Let me begin by saying that - like most developers I think - I have a pretty strong distrust for visual builders for applications. I've been burned by too many tools that create something pretty on screen but generate a horrible mess of code behind the scenes. I think there are definitely tools that do a good job of it now, but once you've been scarred by seeing div tags nested twenty layers deep, you get a bit sensitive. I've recently become a bit more open minded about it. XCode, in general, has a very powerful UI building metaphor to it and I kinda dig how the Android tools handle it in Eclipse as well. Now that you understand how I approach these tools, let me talk to you a bit about the upcoming Ionic Creator tool from the folks behind Ionic.

Ionic Creator is currently in private beta. For a while now folks have been able to sign up for testing and the Ionic team is inviting new batches of people at regular intervals. Earlier this week I was invited to the beta and gave it a spin. When you fire up the tool for the first time, you're prompted to create a new project. You can specify a starter page based on a few preset templates. This list is a bit bigger than what the CLI provides but for the most part I think you can figure out what each does.

Once your project is created you're provided with a blank slate for your first page.

At the time of this review, there was a pretty serious bug where the project would load the page in an invalid state. If you try to do anything at all now, for the most part, it won't work. The clue is the lack of a header on the page. If you see this, hit reload, and notice how it changes:

It is a small thing, but I ran into this whenever I loaded, or changed, projects. Once past this then it is a simple matter to begin dragging and dropping components onto the page. Components include buttons, cards, images, lists, and form elements. You can also drop in an HTML or Markdown component for free form typing. Currently the application will not let you drop a form element onto the page unless you put it inside a form component. That's good, but there isn't any feedback as to why you can't drop the component. I've already filed an issue suggesting they provide some feedback. Here is my attempt to add some basic controls to the page.

Notice that the upper left hand corner is used as a simple tree view. You can select items there to edit properties or select them on the page itself. Each component has different things you can modify. As an example, it is pretty easy to modify the list:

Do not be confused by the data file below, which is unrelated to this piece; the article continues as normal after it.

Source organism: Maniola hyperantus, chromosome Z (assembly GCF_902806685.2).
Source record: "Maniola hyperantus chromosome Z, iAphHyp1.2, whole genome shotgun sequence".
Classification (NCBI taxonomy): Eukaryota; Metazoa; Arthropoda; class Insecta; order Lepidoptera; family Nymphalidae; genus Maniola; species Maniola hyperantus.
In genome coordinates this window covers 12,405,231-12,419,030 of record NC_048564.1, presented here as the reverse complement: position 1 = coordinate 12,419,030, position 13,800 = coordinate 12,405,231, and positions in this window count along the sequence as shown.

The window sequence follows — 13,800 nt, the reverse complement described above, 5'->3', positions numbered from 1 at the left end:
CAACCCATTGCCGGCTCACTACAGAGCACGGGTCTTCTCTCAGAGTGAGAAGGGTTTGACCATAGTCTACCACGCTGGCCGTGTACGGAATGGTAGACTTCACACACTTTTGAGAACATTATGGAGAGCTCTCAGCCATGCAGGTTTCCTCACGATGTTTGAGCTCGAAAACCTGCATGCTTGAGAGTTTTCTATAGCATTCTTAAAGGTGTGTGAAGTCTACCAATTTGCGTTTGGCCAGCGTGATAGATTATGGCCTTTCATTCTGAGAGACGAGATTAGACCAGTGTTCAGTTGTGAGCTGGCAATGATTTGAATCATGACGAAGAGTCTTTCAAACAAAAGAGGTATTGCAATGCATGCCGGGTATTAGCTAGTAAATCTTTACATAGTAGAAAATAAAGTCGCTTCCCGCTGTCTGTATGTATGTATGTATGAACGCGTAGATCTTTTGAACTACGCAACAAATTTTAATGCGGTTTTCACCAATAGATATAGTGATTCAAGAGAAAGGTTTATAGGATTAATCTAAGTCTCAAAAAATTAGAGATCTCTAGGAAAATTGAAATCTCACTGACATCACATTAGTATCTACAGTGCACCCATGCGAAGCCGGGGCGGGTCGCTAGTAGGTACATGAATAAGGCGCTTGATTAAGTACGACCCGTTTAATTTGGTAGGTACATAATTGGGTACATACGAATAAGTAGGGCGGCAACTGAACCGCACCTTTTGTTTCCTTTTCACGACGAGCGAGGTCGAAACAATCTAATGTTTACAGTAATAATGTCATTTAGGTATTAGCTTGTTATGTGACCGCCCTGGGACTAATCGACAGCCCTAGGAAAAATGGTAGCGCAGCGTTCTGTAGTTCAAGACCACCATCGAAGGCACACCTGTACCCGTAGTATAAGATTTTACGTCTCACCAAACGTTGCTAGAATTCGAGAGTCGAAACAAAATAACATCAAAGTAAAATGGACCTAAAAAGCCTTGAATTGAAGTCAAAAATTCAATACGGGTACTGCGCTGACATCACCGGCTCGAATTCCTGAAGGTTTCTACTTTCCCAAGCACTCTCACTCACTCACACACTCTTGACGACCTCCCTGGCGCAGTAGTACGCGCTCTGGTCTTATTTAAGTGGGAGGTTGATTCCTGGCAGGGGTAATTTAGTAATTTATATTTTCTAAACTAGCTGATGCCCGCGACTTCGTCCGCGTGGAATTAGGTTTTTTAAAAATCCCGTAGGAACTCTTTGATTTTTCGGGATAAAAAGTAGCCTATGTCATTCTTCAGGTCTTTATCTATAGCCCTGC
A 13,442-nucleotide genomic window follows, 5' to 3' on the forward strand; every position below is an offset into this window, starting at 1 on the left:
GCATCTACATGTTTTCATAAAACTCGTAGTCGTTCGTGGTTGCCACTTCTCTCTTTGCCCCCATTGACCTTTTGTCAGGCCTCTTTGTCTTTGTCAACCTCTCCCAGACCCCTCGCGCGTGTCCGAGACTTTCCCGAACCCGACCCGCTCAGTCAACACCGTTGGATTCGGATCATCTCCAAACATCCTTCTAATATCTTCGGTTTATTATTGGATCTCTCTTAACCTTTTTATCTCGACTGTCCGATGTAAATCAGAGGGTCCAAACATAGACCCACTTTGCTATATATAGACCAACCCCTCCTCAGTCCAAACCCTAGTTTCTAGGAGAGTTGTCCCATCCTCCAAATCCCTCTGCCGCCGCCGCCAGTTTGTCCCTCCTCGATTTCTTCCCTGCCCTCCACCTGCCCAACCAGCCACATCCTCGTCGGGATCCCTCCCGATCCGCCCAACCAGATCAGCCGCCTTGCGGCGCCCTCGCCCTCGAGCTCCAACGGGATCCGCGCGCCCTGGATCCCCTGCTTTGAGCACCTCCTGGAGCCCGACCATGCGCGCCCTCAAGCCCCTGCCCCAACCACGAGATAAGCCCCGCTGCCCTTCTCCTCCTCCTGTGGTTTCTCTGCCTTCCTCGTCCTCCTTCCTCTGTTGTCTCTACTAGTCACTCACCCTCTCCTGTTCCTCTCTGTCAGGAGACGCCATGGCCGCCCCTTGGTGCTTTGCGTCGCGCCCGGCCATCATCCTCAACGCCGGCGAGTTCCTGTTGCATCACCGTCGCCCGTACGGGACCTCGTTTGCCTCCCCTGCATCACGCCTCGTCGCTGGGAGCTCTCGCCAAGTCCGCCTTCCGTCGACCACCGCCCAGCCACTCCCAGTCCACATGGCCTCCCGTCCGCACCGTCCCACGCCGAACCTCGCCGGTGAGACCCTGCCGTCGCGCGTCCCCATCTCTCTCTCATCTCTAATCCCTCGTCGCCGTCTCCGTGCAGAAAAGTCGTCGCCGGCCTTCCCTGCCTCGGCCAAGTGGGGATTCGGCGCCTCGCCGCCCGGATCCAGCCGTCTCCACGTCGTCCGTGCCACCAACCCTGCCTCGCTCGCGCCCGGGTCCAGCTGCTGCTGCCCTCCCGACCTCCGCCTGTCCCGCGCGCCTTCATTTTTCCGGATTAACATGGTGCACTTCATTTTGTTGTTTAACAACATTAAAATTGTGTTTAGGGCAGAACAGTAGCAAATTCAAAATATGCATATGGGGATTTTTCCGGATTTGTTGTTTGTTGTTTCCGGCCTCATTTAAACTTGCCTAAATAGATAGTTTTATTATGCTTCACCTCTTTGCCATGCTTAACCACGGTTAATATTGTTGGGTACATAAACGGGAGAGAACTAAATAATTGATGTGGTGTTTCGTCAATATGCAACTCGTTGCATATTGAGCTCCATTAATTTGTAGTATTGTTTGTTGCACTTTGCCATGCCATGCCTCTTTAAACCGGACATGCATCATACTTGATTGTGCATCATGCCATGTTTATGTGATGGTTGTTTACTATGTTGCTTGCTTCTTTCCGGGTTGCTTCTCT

You can also select items on the page and move them up. Creator intelligently handles "collections" so moving the list will also move the list items. Adding new pages is also a simple matter:

Each page has a name and a "routing url". You can then specify that a button, for example, will link to another page. I created a new page called Other and kept the default routing url of /page2. I went back to my first page, selected one of the buttons, and set it to load up the new page:

So for the most part, that's it for the 'drag/drop' aspect. You can setup the components as you see fit and create as many pages as you would like. Once you're done playing around with the widgets, you can easily test it directly in the web page itself:

I haven't tested the preview mode very hard, but basic links do work just fine:

Ok, so, that's not bad. But what about the code? Creator provides three different ways to get to the bits. Clicking Export brings up your choices:

The first one simply provides you with a unique ID to use at the command line. This is probably the one most folks will use. As far as I know this is a one way street. You can't push back changes you made locally to Creator, but honestly there is probably no good way to handle what people would send back in. Obviously the first line, npm install doesn't make sense if you already have the CLI installed. There should probably be a note there warning folks they don't need to reinstall Cordova and the Ionic CLI. Then again, the audience for this is probably more on the newbie side and may include people who haven't ever used the CLI.

The Zip File option is just that, a zip of your code. Finally, the Raw HTML is a version of your application. I say version because they combine the HTML and JavaScript into one file to make it easier to cut and paste. I see the logic of that but it still bugs me a bit. ;) I just noticed that the zip version is also one file. Again, I don't like that, but that's just me.

If you source a new project via the code given in the export prompt you get a 'proper' Ionic project that you can immediately begin using. Oddly, some of the application logic is in index.html as opposed to app.js, but that may be a personal preference type thing. Ignoring that though you can go from the visual builder to your simulator in seconds - yep - seconds:

So, final verdict? I'm not sure this is a tool I'd use for my demos, but I'm probably not the target audience. I could definitely see using this as a prototype builder though. Or even asking a semi-technical client to take it for a spin and see what they like. It could save some time in terms of bootstrapping the application and I see some very strong value there. I think if it was tied to a service like PhoneGap Build, it would be a huge win for folks.